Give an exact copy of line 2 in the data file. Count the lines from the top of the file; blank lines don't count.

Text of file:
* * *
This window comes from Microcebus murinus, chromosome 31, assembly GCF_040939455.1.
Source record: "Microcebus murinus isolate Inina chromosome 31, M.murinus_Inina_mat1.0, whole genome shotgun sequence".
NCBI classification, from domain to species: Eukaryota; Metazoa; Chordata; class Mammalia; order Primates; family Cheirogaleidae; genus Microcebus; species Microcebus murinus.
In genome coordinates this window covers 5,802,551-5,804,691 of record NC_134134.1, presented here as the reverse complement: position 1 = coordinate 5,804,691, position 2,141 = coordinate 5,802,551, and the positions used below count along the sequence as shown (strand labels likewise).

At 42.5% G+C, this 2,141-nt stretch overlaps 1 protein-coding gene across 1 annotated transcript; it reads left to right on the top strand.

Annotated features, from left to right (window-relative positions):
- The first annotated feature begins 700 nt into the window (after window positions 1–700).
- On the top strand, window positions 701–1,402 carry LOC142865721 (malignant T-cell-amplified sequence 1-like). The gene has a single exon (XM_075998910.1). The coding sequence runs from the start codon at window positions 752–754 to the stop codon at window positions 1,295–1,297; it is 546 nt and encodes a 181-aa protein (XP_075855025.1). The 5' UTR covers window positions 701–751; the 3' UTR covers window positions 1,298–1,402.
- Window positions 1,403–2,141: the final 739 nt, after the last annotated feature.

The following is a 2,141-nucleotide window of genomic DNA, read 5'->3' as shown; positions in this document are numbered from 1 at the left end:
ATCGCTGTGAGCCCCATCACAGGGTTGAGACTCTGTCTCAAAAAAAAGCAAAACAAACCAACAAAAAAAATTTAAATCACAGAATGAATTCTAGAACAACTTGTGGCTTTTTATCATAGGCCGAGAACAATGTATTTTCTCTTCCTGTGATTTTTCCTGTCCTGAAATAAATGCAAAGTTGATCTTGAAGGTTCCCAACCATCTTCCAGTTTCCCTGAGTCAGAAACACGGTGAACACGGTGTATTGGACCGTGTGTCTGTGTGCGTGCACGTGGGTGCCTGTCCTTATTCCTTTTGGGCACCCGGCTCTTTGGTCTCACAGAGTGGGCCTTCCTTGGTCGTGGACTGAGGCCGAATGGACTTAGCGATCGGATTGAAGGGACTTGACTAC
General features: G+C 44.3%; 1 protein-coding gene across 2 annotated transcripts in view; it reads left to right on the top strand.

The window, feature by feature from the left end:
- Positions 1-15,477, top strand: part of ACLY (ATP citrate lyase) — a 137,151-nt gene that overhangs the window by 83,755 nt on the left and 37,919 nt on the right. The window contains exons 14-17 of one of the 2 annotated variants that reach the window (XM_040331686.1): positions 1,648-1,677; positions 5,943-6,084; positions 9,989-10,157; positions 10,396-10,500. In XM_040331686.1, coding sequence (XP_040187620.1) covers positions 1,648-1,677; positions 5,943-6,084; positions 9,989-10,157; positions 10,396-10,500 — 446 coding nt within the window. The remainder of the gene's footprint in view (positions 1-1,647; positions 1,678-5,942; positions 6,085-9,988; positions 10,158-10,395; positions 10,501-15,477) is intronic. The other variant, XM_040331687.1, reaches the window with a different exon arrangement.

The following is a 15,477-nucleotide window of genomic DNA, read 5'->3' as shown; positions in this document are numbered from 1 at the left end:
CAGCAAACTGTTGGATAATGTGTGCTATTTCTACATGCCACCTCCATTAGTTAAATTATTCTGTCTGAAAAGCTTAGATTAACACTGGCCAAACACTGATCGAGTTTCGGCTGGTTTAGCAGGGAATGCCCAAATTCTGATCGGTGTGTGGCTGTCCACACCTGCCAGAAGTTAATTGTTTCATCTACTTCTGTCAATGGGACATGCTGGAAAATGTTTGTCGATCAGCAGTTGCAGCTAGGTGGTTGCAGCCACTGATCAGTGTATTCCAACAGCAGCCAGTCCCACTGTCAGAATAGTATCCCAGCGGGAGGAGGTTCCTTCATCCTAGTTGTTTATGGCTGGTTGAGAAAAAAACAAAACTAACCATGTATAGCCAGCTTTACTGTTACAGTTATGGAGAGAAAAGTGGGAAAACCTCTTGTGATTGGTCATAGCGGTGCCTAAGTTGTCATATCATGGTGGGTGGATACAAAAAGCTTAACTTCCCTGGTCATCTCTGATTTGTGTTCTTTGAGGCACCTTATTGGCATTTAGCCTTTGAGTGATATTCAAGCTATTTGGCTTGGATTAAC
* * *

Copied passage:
Source record: "Microcebus murinus isolate Inina chromosome 31, M.murinus_Inina_mat1.0, whole genome shotgun sequence".